Analyses of the ER task confirmed our key hypothesis of behavioral transfer effects in the capacity for ER as a specific function of eWM training, which were associated with pre-training to post-training changes in BOLD activation in the frontoparietal demand network. Behaviorally, there was a significant time (pre-training, post-training) × training (placebo, eWM) × condition (Regulate, Attend) interaction (covarying baseline differences in mood for the Neutral condition, although this did not alter the pattern of findings), with significantly greater reduction in emotional distress to the negative films in the Regulate relative to the Attend condition compared with the placebo training group (F(1,27) = 4.91, p = 0.035, η2 = 0.15; Fig. 4A). We deconstructed this interaction by investigating the effects of training in each group separately. eWM training was associated with a significantly greater pre-training to post-training decrease in emotional distress for the Regulate relative to the Attend condition (F(1,15) = 6.06, p = 0.029, η2 = 0.32). In contrast, the placebo training group showed a nonsignificant pre-training to post-training increase in reported distress in the Regulate relative to the Attend condition (F(1,13) = 4.22, p = 0.061, η2 = 0.25). There was no effect of training on emotional reactivity (i.e., changes in reported distress for Attend compared with Neutral trials); that is, the interaction of time (pre-training, post-training) × training (placebo, eWM) × condition (Attend negative vs Attend neutral) was not significant (F(1,27) < 1). Pre-training to post-training improvements in ER capacity (i.e., a reduction in reported distress for Regulate compared with Attend trials) across all participants were significantly correlated with improvement in eWM (r = −0.43, p = 0.019; Fig. 4B). Pre-training to post-training changes in reported emotional reactivity, however, were not significantly associated with eWM changes (r = 0.14; p = 0.25). A mediation analysis provided further support for the transfer of eWM training to changes in ER capacity. Our mediation approach used the bootstrapping method devised by Preacher and Hayes (2004). A total of 1000 resamples of the data (with replacement) were executed using Hayes and Preacher's SPSS macro (http://www.afhayes.com/spss-sas-and-mplus-macros-and-code.html). The model revealed a significant indirect effect for eWM training gains to mediate between training group (placebo, eWM) and pre-training to post-training improvements in ER (Regulate, Attend), bootstrap index = 0.48, SE = 0.23, 95% bias-corrected CI = 0.11–1.05 (statistical significance is indicated if the CI does not cross 0) (Preacher and Hayes, 2004). This significant indirect effect overlay significant associations between training group and the mediator–eWM training gains (t = 3.98, p ≤ 0.001) and between eWM training gains and the outcome–improvement in ER (t = 2.03, p = 0.025).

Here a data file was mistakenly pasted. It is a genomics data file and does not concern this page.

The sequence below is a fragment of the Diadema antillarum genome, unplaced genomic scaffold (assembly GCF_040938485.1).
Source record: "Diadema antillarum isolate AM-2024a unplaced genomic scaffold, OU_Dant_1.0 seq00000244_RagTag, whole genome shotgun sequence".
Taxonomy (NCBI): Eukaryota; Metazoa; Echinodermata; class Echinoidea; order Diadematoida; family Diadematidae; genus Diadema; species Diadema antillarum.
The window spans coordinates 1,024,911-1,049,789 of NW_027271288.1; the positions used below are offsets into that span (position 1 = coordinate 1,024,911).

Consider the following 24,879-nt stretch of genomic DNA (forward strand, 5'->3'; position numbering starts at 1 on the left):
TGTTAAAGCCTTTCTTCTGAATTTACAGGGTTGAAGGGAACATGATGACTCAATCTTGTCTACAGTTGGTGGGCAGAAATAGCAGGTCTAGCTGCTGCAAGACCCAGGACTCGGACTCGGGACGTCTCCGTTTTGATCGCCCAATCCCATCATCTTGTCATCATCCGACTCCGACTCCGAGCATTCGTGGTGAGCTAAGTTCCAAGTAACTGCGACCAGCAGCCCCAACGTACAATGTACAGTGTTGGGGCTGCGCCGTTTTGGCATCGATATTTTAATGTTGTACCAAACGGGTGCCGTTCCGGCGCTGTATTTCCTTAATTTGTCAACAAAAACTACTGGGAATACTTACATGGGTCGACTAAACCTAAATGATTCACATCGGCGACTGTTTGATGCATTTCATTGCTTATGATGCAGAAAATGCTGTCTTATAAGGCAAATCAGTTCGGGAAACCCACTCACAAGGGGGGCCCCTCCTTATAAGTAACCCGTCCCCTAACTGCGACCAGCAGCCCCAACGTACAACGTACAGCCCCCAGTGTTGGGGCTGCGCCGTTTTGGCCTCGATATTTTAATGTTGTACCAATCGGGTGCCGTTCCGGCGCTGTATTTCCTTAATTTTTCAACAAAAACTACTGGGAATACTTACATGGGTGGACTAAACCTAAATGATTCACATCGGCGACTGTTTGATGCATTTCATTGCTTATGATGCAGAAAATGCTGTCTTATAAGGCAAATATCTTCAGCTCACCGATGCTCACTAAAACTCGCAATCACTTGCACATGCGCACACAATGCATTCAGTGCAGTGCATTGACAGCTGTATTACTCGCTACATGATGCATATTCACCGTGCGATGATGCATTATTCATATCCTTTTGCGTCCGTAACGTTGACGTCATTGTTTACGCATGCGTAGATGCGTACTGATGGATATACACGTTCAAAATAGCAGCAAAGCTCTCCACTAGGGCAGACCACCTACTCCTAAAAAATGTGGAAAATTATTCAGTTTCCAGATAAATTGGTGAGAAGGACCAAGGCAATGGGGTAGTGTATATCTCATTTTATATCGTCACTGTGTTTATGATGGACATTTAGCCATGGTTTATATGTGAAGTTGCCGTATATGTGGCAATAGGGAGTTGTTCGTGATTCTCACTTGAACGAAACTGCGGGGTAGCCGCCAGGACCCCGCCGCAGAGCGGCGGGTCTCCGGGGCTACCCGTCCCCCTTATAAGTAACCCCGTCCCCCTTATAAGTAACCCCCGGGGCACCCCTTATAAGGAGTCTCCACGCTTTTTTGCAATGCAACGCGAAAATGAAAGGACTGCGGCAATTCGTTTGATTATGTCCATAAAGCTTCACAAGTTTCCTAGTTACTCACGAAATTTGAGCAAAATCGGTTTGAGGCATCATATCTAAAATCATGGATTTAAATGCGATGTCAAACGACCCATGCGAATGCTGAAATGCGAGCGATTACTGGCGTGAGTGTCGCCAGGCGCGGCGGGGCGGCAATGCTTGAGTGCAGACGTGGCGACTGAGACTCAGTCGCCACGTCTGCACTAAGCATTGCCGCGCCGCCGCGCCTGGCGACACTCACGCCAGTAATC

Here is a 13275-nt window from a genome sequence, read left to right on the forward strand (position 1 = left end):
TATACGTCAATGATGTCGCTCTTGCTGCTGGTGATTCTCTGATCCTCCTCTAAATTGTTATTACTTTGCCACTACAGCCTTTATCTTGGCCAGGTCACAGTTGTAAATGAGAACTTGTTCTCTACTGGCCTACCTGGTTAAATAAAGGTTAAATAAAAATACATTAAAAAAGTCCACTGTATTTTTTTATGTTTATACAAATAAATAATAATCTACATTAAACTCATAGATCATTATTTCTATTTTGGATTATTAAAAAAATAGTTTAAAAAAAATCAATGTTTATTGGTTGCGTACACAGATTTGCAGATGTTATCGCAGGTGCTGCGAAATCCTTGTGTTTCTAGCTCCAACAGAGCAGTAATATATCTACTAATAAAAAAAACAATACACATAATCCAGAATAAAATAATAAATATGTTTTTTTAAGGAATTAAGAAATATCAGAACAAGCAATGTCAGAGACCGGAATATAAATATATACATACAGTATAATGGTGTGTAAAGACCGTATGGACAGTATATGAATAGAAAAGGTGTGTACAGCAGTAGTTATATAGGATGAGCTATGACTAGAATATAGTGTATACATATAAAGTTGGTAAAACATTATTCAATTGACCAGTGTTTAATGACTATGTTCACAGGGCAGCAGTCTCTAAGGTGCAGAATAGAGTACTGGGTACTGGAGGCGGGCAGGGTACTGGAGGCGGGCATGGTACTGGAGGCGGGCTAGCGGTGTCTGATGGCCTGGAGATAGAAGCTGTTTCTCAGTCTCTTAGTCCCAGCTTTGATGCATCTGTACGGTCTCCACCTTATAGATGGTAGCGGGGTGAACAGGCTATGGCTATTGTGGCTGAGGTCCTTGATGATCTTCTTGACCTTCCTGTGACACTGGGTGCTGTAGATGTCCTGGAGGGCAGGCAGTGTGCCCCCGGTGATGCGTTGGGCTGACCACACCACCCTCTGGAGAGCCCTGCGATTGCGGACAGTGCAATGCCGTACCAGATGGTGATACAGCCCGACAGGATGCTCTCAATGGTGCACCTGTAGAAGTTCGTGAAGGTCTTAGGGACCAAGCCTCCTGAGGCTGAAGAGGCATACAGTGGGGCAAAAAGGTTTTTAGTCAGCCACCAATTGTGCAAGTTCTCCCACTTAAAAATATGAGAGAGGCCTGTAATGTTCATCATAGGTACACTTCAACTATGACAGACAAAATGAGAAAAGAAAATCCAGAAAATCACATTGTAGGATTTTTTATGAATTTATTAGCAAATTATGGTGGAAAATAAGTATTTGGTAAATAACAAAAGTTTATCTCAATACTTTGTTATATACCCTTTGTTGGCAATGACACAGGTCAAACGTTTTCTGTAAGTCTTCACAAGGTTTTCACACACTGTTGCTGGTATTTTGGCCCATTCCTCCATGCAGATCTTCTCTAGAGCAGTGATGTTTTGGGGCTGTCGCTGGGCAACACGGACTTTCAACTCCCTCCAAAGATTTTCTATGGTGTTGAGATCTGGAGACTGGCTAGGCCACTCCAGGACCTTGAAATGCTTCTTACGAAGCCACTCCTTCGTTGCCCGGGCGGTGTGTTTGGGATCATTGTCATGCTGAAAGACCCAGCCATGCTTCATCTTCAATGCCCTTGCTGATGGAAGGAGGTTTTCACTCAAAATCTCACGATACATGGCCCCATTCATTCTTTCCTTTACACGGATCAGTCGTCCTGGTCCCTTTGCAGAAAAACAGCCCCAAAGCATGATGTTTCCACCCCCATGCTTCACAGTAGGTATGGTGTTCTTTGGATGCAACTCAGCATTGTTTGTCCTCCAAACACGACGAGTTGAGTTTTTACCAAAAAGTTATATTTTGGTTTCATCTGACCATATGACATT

Turning to the brain imaging analyses, we first examined pre-training to post-training BOLD activation changes across the ER task as a whole because each separate condition of the ER task required participants to exert some form of executive control over their emotions (e.g., the Attend condition required them to try not to downregulate their affective responses). Cognitive control was also exerted to keep current task-demands active and to switch between the different conditions (i.e., Regulate, Attend, and Neutral). These analyses revealed a pre-training to post-training increase in neural activity when performing the ER task in areas of the frontoparietal demand network implicated in both the ER task and eWM training task at pre-training. Whole-brain analyses showed that, compared with placebo training, eWM training led to significant BOLD activation increases from pre-training to post-training in sgACC (Z = 2.99, 3/18/−9), inferior OFC (Z = 2.98, −24/33/−6), inferior frontotemporal, (Z = 3.02, −39/6/−30), inferior parietal (Z = 2.99, 3/−42/57), and visuotemporal cortices (Z = 5.11, −9/−75/21). To support the assumption that the observed differential pre-training to post-training changes in BOLD activation during the ER task in the eWM training group changed within the network that was trained by the eWM training task, we ran a conjunction analysis on the interaction between task (eWM task, ER task), time (pre-training, post-training), and training (placebo, eWM). The analysis revealed a circumscribed (k = 11) cluster of shared activation in the left lateral PFC (Z = 3.04, −30/36/42).